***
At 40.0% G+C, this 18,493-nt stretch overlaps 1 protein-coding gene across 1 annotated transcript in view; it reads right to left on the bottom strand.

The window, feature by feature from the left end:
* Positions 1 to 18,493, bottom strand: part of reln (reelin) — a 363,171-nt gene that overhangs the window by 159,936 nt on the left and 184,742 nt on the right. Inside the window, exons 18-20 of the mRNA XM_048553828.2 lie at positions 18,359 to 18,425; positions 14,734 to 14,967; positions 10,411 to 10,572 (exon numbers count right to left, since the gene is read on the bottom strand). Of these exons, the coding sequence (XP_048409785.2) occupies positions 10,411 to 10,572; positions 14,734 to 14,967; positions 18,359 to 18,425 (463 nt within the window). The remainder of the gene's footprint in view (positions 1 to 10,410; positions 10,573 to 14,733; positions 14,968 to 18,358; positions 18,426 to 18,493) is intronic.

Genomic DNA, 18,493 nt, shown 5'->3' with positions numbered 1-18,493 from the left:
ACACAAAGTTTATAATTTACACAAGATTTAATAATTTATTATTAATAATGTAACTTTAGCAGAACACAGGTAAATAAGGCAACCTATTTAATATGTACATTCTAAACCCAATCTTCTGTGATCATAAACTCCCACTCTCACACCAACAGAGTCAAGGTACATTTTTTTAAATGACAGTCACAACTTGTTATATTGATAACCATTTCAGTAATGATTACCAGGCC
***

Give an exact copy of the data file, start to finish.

At 40.0% G+C, this 18,493-nt stretch overlaps 1 protein-coding gene across 1 annotated transcript in view; it reads right to left on the bottom strand.

The window, feature by feature from the left end:
* Positions 1 to 18,493, bottom strand: part of reln (reelin) — a 363,171-nt gene that overhangs the window by 159,936 nt on the left and 184,742 nt on the right. Inside the window, exons 18-20 of the mRNA XM_048553828.2 lie at positions 18,359 to 18,425; positions 14,734 to 14,967; positions 10,411 to 10,572 (exon numbers count right to left, since the gene is read on the bottom strand). Of these exons, the coding sequence (XP_048409785.2) occupies positions 10,411 to 10,572; positions 14,734 to 14,967; positions 18,359 to 18,425 (463 nt within the window). The remainder of the gene's footprint in view (positions 1 to 10,410; positions 10,573 to 14,733; positions 14,968 to 18,358; positions 18,426 to 18,493) is intronic.

Genomic DNA, 18,493 nt, shown 5'->3' with positions numbered 1-18,493 from the left:
ACACAAAGTTTATAATTTACACAAGATTTAATAATTTATTATTAATAATGTAACTTTAGCAGAACACAGGTAAATAAGGCAACCTATTTAATATGTACATTCTAAACCCAATCTTCTGTGATCATAAACTCCCACTCTCACACCAACAGAGTCAAGGTACATTTTTTTAAATGACAGTCACAACTTGTTATATTGATAACCATTTCAGTAATGATTACCAGGCC